Jennifer Tee, performance Let it Come Down, 2017. In partnership with choreographer Miri Lee

Nadja is one of the iconic novels from André Breton, dated 1962. The character is his alleged lover and prostitute, who lends the name to the book. According to Jennifer Tee her art motto is “soul in limbo”. The protagonist of the novel also stated: “I am the soul in limbo”. Who knows what a soul is? This question ties in one of the last exhibitions by Jennifer Tee, from the Netherlands, which will be at the 33rd Bienal de São Paulo, next September, with work not yet defined. The artist works with sculptures, tapestries, performances, objects spread on the floor, suspended in the air, readings, performances, but keeping space for the public to circulate and live their state of limbo.

By appropriating Western literature, Jennifer, once again, reinforces her creative process by highlighting a hybrid multicultural territory, built from needs, which can even be The Soul in Limbo, a recurring theme. The concept of limbo is not interpreted only by a spatial portion, but by a complex relationship and can have different interpretations. Jennifer Tee also uses this concept in her collages of dried tulip petals, which are symbols of her own diaspora origin. Born in 1973, in Arnhem, Holland, to a mother of English and Dutch descent, grandfather and great-grandfather, former tulip growers. Her father, Indonesian, went to Holland by ship and this whole story reflects strongly in her imagination. Jennifer Tee may be apparently fragile, but her work allows her to transcend her personality with great force and energy, especially in the readings and choreographed performances that tend to attract young people, artists or not.

Jennifer makes an ongoing negotiation between esoteric ideas and the materiality of objects, often working with artifacts and cultural symbols. “I like to work with materials that always have a presence and that also have cultural meaning.” Her thinking moves between Eastern philosophies and Western culture and, as she moves from one shore to the other, in this continuous navigation, she often delves into literary texts influenced by the Theosophist Helena Blavatsky and the artists Wassily Kandinsky and Hilma af Klint.

Jennifer Tee is not just an interpreter, she researches crafts, sculpture, performance and collage to come up with concepts of cultural heritage. Her universe splits into a more personal part in which she devotes herself to tulip petals and stage installations that examine a fusion of Eastern and Western supernatural concepts, including occultism and Taoism. “I found that if I made a collage with these petals, they would look like a weave. I arrived at a pattern that can be recognized in other cultures, there are similarities.”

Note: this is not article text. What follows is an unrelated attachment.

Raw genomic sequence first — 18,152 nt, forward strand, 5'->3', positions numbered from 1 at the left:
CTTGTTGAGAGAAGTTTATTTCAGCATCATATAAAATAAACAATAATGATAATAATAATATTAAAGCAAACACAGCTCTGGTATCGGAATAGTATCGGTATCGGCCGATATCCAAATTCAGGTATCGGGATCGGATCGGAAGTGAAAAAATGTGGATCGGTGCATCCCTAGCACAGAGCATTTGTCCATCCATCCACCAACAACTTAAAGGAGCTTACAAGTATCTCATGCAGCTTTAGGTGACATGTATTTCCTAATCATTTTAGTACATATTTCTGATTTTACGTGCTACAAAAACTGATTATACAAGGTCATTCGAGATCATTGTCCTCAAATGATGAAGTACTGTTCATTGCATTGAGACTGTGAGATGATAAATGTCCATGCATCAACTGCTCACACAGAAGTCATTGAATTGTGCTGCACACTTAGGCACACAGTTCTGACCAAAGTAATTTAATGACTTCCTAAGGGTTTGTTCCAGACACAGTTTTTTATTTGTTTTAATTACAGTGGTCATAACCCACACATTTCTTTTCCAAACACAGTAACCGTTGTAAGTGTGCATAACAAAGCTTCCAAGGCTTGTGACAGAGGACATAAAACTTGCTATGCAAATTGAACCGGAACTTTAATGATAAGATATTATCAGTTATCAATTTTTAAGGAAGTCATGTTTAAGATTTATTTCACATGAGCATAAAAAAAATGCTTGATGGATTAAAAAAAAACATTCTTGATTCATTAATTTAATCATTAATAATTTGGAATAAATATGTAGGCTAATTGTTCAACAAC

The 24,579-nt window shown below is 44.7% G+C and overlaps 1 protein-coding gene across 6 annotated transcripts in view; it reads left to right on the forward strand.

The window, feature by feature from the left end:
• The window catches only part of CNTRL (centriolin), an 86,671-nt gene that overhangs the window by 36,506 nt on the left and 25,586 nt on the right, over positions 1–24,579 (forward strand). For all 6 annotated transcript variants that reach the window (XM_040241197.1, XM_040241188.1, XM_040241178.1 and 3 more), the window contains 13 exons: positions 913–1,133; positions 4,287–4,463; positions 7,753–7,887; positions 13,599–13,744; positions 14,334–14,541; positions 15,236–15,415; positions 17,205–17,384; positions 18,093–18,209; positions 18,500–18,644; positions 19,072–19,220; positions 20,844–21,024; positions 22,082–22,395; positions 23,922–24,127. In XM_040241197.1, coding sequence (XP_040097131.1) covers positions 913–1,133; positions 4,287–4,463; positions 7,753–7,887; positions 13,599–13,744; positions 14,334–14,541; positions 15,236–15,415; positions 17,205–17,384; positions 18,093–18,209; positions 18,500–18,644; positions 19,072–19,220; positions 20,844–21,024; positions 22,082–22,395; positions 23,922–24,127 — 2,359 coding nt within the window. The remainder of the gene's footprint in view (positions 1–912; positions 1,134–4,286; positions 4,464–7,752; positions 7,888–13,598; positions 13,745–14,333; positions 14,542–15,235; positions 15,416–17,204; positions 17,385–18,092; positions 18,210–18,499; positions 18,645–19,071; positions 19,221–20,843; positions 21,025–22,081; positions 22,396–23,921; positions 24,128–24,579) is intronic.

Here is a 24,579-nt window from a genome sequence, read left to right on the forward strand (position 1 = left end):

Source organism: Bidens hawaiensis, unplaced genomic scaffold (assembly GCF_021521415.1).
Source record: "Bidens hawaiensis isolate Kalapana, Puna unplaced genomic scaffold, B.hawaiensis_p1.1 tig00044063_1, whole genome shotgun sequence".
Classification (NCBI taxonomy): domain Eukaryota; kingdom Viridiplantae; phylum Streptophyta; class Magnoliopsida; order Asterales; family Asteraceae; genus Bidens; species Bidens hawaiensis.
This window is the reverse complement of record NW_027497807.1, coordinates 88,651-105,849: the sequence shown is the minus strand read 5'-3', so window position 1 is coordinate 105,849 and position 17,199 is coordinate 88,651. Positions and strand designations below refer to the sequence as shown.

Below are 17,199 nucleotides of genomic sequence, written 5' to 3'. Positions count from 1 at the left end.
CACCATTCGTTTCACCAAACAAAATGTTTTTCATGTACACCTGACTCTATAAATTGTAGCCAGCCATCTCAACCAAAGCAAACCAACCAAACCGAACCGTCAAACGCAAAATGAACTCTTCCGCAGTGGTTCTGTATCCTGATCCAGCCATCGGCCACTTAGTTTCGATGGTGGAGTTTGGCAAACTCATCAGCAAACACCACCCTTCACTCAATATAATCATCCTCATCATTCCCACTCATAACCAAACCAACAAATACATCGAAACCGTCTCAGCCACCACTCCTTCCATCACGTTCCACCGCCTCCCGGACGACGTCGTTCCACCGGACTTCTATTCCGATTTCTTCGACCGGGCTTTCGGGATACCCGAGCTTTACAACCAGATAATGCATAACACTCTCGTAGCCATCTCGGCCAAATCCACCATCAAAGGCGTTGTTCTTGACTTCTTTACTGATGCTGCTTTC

By bringing together disparate narratives, it proposes the union of artists and stands against the notions of individualism and separation defended by Western modernity, which emphasizes the artist's autonomy and the supposed lack of purpose of works of art. On the contrary, it prioritizes, especially, the collective experience and the overcoming or destruction of borders.

His installations are steeped in esoteric spirituality, celebrating all the connotations that come from craftsmanship, creating talismanic objects that suggest the human presence around them. His ceramic wall pieces, some with names like Tao Magic, have shapes and surfaces that resemble something between the astrological and the geological.

In his exhibition at the Camden Arts Centre, let it down, title taken from a book by Shakespeare, she created a performance with contemporary dancers who perform on the sculptures executed in crystal, placed on the floor. “I used pieces on the floor as platforms to explore the soul in limbo and to have choreography and then objects in space become activated,” explains Jennifer Tee. The artist uses crystal because it is a surface that can be multiplied.

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